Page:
Development of a Method to Measure Soft Particles from Diesel Type Fuels 2020-01-0344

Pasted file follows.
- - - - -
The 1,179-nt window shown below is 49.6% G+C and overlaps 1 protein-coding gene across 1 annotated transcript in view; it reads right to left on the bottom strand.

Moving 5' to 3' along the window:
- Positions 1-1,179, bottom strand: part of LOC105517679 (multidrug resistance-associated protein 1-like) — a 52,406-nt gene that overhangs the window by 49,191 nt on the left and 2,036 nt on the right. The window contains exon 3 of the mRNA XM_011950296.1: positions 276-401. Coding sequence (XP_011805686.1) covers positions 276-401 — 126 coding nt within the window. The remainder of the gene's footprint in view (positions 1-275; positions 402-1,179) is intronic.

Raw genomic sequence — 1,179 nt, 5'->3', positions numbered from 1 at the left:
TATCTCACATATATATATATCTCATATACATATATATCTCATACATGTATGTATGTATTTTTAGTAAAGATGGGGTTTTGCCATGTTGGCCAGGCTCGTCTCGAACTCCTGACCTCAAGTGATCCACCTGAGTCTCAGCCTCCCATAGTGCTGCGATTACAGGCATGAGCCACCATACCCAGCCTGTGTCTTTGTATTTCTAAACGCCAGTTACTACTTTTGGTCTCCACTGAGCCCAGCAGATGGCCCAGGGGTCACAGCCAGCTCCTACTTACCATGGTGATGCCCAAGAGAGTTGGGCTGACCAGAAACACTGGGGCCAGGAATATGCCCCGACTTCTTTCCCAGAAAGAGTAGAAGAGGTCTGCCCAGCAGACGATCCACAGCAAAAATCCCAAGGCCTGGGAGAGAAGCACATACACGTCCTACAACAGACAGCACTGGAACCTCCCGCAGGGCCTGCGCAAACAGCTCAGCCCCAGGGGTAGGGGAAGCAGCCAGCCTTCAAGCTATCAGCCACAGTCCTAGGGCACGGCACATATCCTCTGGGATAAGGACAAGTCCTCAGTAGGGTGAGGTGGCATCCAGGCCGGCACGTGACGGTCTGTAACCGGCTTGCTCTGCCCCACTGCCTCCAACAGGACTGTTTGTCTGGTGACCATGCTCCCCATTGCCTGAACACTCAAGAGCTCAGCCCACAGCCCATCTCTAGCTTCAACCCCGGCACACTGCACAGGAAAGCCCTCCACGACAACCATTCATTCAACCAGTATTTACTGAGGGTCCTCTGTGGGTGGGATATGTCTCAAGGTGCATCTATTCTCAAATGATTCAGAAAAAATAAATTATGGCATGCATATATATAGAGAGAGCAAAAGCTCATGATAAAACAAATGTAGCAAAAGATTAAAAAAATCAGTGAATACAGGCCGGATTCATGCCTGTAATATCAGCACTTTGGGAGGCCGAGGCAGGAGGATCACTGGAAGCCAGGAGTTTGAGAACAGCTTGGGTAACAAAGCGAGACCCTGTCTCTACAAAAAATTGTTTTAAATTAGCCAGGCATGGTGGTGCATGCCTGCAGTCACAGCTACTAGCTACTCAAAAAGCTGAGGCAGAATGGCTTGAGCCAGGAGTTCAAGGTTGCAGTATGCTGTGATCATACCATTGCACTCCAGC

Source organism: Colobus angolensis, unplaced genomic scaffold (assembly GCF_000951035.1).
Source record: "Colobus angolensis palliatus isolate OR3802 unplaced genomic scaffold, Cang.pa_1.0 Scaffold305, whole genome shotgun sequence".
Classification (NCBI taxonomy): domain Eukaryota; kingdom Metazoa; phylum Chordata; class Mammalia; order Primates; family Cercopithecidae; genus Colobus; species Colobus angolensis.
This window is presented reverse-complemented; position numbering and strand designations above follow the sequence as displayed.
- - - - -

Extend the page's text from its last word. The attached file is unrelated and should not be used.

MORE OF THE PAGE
Renewable fuels have an important role to create sustainable energy systems. In this paper the focus is on biodiesel, which is produced from vegetable oils or animal fats. Today biodiesel is mostly used as a drop-in fuel, mixed into conventional diesel fuels to reduce their environmental impact. Low quality drop-in fuel can lead to deposits throughout the fuel systems of heavy duty vehicles. In a previous study fuel filters from the field were collected and analyzed with the objective to determine the main components responsible for fuel filter plugging. The identified compounds were constituents of soft particles. In the current study, the focus was on metal carboxylates since these have been found to be one of the components of the soft particles and associated with other engine malfunctions as well. Hence the measurement of metal carboxylates in the fuel is important for future studies regarding the fuel’s effect on engines. The first aim of this study was to create synthetic soft particles from biodiesel. Accelerated aging of fuels with different contaminations such as engine oil and calcium oxide were used to create the synthetic soft particles. The precipitates were collected and analyzed with different techniques such as FTIR and GC-MS, to identify the main components which were then compared with the results of the previous study. Following this, specific attention was given to calcium methyl azelate as it was shown to be found in field fuel filters. A method using GC-MS was developed to be able to estimate the amount of soft particles by measuring calcium methyl azelate. The specified method proved to be adequate for future studies to evaluate the filtration efficiency of different filter materials against soft particles.